Student Gallery
Enrollment Summer 2019 Bioinfinity (Ages 11-13) Summer 2019 NuVu at MIT (Ages 14-18) Summer 2019 NuVu at MIT Residential Academic Year Program Summer 2019 PreVu 2 Innovation Camp For Educators 2019
About Us What is NuVu Calendar Team + Advisors Partners Blog Press Jobs Contact Us
Nuvu X What is NuVuX Offerings Partners
Reset Password
  • *ADVANCED STUDIO - Recommended for High School Students, Post-High School Gap Year Students and/or Returning NuVu Students*

    The world of healthcare and the corridors of hospitals are full of robots. From personal assistant telemedicine robots such as the Vasteras Giraff that help in the care of patients, to micro robots that give surgeons ways to operate with greater precision, to delivery bots such as the Aethon TUG that move around the hospital dropping off supplies; these smart machines give extra support to patients and doctors. What will the future of medical care look like with medical robots at the service of doctors, healthcare professionals, and everyday people at home?

    In this studio, students will be collaborating with doctors and medical groups in the Boston area to design the next generation of medical robots while learning the basics of electronics, microcontrollers and computer programming. Students will learn how to integrate their medicalbot with external sensors (from simple switches and buttons to heat/temperature, light, gas, touch) and actuators (such as motors, lights, speakers, solenoids, valves, fans) to turn their ideas into moving, sensing machines. We will empower students with the physics (electricity and magnetism), engineering, 3D modeling, robotics, and programming skills they need to bring their medicalbot visions to reality!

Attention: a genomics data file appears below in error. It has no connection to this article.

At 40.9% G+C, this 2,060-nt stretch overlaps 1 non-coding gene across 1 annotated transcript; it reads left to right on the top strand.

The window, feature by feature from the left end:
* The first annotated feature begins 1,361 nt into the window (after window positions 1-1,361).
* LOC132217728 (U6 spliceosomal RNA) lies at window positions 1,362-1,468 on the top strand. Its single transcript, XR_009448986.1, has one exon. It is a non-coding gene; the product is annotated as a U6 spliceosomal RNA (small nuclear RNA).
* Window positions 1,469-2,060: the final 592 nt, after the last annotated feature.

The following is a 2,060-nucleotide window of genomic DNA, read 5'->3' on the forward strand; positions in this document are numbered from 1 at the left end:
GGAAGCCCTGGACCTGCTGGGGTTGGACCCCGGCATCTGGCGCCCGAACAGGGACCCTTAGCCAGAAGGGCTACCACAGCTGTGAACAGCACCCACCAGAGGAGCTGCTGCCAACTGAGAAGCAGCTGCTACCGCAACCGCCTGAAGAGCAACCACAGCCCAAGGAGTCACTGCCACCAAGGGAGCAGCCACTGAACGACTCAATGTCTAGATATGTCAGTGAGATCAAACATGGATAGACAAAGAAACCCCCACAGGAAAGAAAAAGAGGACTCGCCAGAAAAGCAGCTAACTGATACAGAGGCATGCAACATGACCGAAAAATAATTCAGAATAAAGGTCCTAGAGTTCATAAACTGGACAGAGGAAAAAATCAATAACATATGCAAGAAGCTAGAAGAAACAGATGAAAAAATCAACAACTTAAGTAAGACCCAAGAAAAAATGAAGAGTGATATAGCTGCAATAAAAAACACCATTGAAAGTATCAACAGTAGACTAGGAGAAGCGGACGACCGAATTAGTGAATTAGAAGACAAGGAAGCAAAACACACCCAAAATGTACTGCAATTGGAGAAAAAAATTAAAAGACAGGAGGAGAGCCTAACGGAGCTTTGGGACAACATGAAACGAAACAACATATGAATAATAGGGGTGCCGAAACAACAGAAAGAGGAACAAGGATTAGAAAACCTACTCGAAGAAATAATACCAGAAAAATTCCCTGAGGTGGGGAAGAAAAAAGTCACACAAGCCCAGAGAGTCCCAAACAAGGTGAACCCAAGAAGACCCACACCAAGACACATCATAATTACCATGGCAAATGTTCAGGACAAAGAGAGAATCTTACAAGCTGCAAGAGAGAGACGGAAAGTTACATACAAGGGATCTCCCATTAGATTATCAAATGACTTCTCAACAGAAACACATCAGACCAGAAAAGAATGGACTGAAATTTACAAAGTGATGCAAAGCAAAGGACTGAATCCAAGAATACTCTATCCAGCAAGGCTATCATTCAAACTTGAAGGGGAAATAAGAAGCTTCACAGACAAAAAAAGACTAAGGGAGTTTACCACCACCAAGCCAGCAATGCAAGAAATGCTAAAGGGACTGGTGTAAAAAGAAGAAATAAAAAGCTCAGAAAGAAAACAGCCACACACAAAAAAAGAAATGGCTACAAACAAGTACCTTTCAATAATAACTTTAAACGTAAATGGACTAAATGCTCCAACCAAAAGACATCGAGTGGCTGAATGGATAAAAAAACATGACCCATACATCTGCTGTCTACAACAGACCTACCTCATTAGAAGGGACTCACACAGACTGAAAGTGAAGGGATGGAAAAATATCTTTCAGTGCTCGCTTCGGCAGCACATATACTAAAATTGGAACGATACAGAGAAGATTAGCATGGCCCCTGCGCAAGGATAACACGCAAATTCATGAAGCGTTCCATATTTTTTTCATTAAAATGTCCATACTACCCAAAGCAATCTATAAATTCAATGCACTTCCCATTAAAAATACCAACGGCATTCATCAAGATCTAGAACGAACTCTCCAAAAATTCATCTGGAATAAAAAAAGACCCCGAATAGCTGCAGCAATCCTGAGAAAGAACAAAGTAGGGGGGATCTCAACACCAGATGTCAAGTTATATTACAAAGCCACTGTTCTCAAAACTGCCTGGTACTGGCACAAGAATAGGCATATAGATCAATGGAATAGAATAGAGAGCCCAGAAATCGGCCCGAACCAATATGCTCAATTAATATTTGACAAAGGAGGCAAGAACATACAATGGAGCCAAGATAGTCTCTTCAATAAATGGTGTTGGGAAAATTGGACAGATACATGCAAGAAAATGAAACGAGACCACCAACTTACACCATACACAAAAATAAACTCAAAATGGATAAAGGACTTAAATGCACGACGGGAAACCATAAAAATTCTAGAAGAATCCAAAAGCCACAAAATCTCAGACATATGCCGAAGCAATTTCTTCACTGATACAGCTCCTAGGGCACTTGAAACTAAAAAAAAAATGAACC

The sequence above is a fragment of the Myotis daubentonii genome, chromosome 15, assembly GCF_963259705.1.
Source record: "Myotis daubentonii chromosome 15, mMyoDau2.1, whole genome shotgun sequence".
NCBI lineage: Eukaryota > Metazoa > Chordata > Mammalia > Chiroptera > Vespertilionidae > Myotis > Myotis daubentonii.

Focus Skills/Subjects/Technologies:


      Physics (Electricity, Magnetism)




       Robotics (Arduino, Sensors, Actuators)

       Digital Fabrication (Laser-cutting, 3d Printing)

       3d Modeling


    • Enrolling students must be any of the following:
      • High School Student
      • Post-High School Gap Year Student
      • Returning NuVu Student

  • The main idea of our project was to help victims of medical non-compliance, specifically those who forget to take their pills. After extensive research, including conversations with a doctor, we found the biggest problem in all the apps, and other reminders was that users did not always have their pill boxes on them. Pill reminder apps remind the user to take the pill, but if the user did not have their pill box with them, then the reminder would be useless. When designing our product we took that plight into account, and created a pill box that reminds the user to take their pills.